The defendants applied to stay the proceedings on forum non conveniens grounds. Eventually the Court of Appeal set out the following principles:
- the stay would only be granted where the court was satisfied there was some other available forum having competent jurisdiction in which the case could be more suitably tried for the interests of all the parties and the interests of justice;
- the burden rested on the defendant to show there was another available forum which was clearly or distinctly more appropriate than the English forum; and
- in considering the question of the appropriate forum the court looked for connecting factors which pointed to some other forum as being that with which the action had the most real and substantial connection.
The Court concluded that ‘England, where the plaintiff lived and carried on business, and where he wished his reputation to be vindicated was the appropriate forum for the actions.’
Application of forum non conveniens in Gutnick
Dow Jones argued that it would be more burdensome for them to fight the case in Australia, with the difficulties of calling witnesses, producing documents and accessing material. They argued that the plaintiff would not have these difficulties if the case was tried in the United States, as most of the (practical) evidentiary burden in a defamation trial falls on the defendant. Dow Jones also argued that the article was ‘indelibly American, written by Americans for Americans interested in the stock market and its affairs’.
Justice Hedigan stated that ‘the weakness in [these arguments] is that the aspect sued on by Mr Gutnick is indelibly Victorian, connected with no other place and that any documentation or evidence concerning the matter will all be found in Victoria’. He set out six specific reasons for rejecting the use of the forum non conveniens discretion in this case:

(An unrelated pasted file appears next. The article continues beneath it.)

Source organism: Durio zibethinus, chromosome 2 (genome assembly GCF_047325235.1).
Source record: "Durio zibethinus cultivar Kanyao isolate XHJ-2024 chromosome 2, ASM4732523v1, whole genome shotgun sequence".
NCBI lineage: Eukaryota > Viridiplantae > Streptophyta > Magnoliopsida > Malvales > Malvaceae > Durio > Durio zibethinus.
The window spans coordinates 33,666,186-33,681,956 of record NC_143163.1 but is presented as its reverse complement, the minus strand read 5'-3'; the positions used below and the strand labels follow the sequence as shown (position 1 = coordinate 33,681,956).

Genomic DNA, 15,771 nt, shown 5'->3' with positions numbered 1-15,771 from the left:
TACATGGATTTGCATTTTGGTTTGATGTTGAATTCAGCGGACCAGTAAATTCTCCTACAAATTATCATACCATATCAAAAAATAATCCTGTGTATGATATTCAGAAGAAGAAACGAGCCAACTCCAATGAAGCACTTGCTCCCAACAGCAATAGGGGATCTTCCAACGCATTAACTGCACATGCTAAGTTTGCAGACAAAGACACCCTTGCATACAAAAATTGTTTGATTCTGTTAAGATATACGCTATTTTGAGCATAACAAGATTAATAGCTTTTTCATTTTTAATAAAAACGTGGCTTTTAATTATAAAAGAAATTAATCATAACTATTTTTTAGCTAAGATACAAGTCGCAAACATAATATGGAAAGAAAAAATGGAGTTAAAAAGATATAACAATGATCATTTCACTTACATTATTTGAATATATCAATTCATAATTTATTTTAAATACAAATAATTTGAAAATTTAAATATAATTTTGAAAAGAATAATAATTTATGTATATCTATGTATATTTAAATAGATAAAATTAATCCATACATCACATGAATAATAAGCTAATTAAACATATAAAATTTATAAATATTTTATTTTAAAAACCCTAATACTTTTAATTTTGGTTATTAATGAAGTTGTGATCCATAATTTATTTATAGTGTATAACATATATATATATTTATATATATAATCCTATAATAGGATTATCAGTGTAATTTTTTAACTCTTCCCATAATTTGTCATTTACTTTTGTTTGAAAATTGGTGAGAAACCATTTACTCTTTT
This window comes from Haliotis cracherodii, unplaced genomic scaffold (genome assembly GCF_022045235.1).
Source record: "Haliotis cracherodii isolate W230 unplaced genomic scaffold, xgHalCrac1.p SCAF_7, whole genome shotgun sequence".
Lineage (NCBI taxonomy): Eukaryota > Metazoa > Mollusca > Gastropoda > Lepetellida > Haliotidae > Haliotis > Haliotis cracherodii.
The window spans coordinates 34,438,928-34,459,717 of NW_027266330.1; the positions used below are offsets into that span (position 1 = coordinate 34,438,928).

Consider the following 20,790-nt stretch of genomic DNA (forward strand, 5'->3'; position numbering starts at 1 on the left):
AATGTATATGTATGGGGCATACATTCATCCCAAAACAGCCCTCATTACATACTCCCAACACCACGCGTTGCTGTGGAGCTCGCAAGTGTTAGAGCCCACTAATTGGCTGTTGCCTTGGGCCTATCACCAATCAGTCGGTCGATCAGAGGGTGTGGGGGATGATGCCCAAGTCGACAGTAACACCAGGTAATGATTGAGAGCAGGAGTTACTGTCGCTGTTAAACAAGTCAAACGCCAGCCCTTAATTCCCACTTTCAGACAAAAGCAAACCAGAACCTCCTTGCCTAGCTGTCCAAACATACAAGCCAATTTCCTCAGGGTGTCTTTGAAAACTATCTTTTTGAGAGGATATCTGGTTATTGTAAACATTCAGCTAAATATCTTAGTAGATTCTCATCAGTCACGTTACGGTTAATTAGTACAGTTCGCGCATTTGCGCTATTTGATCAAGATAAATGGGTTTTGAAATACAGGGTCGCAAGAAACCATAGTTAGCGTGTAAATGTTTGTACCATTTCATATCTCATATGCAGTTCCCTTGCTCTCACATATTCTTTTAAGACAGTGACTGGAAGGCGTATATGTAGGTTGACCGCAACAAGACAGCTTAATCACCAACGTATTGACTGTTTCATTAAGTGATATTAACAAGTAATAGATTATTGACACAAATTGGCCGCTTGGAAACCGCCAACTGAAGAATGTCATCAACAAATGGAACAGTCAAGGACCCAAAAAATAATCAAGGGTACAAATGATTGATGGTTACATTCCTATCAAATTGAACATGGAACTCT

- The publication of the defamatory statement was in Victoria, where it was downloaded and where the print publication was also sold.
- The plaintiff is a resident of Victoria, has his business headquarters here, his family here, his social and business life here, and seeks to have his Victorian reputation vindicated by the courts of the State in which he lives.
- The plaintiff is indifferent to the other substantial parts of the article and desires only that the attack on his reputation in Victoria as a money-launderer should be repelled and his reputation re-established.
- The plaintiff has undertaken to sue in no other place. ‘This undertaking destroys at a stroke the defendant’s claim that New Jersey is to be the preferred jurisdiction because of its capacity to award worldwide global damages.’
- The evaluation of the plaintiff’s case must be made upon the basis of the case which has been commenced.
- The juridical advantages which the plaintiff has by suing in Victoria and which would not prevail in the United States are:
- falsity is presumed in Victoria (and indeed in all Australian jurisdictions) but has to be established by the plaintiff under United States Law and New Jersey law of defamation, and all American States; and
- if it were concluded that the plaintiff was a public figure in the United States then the plaintiff would be obliged to establish in addition that the article was written maliciously.
Justice Hedigan concluded that the appropriate jurisdiction was Victoria, and that there were no good reasons for him to use his discretion under the forum non conveniens principle:
‘Weighing up and balancing all of these factors, I reach a clear conclusion that the State of Victoria is both the appropriate forum and the convenient forum. Many of the defendant’s claimed difficulties are more imagined than real, but, at the end of the day, the most significant of the features favouring a Victorian jurisdiction is that the proceeding has been commenced by a Victorian resident conducting his business and social affairs in this State in respect of a defamatory publication published in this State, suing only upon publication in this State and disclaiming any form of damages in any other place... I have concluded that the law in defamation cases has been for centuries that publication takes place where and when the contents of the publication, oral or spoken, are seen and heard, (i.e. made manifest to) and comprehended by the reader or hearer.’
The implications of this case should not be underestimated. It is clear that the law of jurisdiction in defamation cases can be applied logically and sensibly to Internet publications in a way which presents significant challenges for online publishers. If publishers wish to obtain a different legal result, they must now turn their attention to the legislators.
Dow Jones may attempt to appeal to the High Court, after their application for leave to appeal in Victoria was turned down.
 Gutnick v Dow Jones & Co Inc  VSC 305